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Sheikh Abdus Salaam Jad Bassiouni

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The Media Review Network (MRN) expresses its gravest concerns at the lack of movement on the part of the SA Government, regarding  Sheikh Abdus Salaam Jad Bassiouni.  Sh. Bassiouni remains incarcerated in an Egyptian prison without charge.

The incarceration of the Sheikh remains a beacon, illuminating the great crime of the Al Sisi regime and the cowardice of his judicial system. The systematic brutality, the widespread atrocities, the ruthless suppression  of free speech and expression of the Egyptian people, are hardly acknowledged or reported. The rights of ordinary Egyptians to speak out against these human rights violations unleashed in their name are being crushed.

To expect the Egyptian regime to change soon, is being naïve in the extreme. The MRN urges the South African government to confront the true aims, conceit and egotism of the al Sisi regime . Our Department of International Relations and Cooperation (DIRCO) must understand that a violent and undemocratic order has been imposed by those whose actions are little different from the actions of the fascists. That order must not be brought to our shores.

Below is an impassioned plea written by Bilal Bassiouni, on behalf of his family. The MRN fully supports this plea. We need DIRCO to read the letter and thereafter to expedite the negotiations with the Sisi regime which will ensure the speedy release of Sh. Abdus Salaam Bassiouni.

Issued By:

Ibrahim Vawda

Senior Researcher, Media Review Network

Tel: (+27) 0 11 837 3220


A note to your conscience: One year into my Father’s arbitrary detention

Written by: Bilal Bassiouni, son of Sh. Abdus Salaam Jad Bassiouni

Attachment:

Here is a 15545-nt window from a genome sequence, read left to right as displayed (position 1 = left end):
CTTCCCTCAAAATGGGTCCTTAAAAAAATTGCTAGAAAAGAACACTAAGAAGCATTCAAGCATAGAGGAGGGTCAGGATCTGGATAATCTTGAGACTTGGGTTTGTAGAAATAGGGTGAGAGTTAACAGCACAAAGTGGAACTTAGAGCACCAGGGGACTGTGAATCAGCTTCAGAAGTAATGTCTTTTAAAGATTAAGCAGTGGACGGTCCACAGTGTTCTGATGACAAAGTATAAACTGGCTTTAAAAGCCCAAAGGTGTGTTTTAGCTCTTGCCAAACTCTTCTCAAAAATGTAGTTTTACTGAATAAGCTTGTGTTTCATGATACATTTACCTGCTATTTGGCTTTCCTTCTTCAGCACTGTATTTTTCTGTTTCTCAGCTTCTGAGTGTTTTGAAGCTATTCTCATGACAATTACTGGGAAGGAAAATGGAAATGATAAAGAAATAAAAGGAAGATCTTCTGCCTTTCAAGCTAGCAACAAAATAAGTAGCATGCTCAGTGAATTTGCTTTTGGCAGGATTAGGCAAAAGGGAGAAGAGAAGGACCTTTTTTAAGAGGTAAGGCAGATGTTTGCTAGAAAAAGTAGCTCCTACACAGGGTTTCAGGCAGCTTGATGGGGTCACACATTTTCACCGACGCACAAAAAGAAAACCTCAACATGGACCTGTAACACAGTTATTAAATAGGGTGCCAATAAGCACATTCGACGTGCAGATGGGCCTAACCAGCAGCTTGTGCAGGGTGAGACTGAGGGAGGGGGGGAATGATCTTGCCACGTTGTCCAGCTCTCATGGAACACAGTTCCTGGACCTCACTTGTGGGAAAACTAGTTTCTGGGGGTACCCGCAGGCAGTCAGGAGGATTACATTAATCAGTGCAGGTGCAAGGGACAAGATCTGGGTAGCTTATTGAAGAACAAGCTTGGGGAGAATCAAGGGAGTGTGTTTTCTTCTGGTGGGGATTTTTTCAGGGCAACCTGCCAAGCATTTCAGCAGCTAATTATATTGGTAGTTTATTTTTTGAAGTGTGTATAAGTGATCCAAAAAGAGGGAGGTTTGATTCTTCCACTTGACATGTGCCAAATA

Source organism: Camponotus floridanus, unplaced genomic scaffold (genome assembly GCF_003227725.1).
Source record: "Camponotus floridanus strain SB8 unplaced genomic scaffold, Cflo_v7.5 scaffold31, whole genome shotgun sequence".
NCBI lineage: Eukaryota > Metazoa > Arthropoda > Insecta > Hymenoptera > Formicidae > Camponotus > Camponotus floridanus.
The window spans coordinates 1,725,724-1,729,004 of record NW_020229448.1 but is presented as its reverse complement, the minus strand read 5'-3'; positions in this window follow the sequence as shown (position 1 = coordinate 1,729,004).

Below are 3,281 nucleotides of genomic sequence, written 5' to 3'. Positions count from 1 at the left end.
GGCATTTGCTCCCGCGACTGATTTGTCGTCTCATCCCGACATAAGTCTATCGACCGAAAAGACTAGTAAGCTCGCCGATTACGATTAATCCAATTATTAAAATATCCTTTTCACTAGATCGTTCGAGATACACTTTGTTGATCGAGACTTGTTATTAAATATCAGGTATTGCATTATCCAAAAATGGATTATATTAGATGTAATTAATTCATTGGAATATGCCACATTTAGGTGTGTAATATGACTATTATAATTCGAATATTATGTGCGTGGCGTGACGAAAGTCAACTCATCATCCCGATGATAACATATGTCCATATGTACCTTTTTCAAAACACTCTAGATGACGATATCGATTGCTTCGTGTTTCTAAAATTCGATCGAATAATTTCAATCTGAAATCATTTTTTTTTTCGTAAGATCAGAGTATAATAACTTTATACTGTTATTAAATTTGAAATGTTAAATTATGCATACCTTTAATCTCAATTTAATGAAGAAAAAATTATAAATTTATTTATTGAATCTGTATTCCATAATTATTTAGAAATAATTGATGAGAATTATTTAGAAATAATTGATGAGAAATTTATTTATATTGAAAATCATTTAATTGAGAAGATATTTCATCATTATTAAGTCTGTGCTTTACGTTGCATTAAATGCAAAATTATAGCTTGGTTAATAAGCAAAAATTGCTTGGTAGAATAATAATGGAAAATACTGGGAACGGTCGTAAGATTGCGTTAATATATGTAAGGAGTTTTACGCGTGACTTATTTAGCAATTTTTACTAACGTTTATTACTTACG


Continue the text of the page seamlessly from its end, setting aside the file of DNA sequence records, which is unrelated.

It is over a year into my father’s illegal administrative detention and my mind is entangled in questions that yearn for answers. In an effort to rationalize the current ghastly situation that my father is in and the lack of urgency that has been given to his case, I grapple with all the reasons that should afford him the assistance he so deservedly needs from his government and countrymen.

I begin from the notion of citizenship. Sheikh Bassiouni, a father of six, is a South African citizen who is domiciled in Johannesburg for the past 25 years. Three of his children were born in Johannesburg and four of them have graduated from South African universities. From my understanding and most probably that of many others, citizenship and the rights that follow should be enough of a qualifier to naturally evoke a responsibility from his government, which is liable by the constitution to protect its citizens. I continued the search for other criteria in case citizenship and rights were not enough.

Perhaps merit and value? My father holds a doctorate degree, is an ex-lecturer of the University of Johannesburg (UJ) and a humanitarian who has dedicated his life to the empowerment of the underprivileged communities in South Africa. During the 25 years my father has lived in South Africa he has established sixteen welfare centres that cater to orphans, the homeless and the impoverished. His efforts have helped provide scores of people with food, clothing, shelter and education. So, based solely on national interest and rationality (never mind morality taking from my experiences this holds no water), it becomes purely strategic for any rational government to protect its assets; not only for my father’s sake, but at least for the sake of the thousands of beneficiaries affected.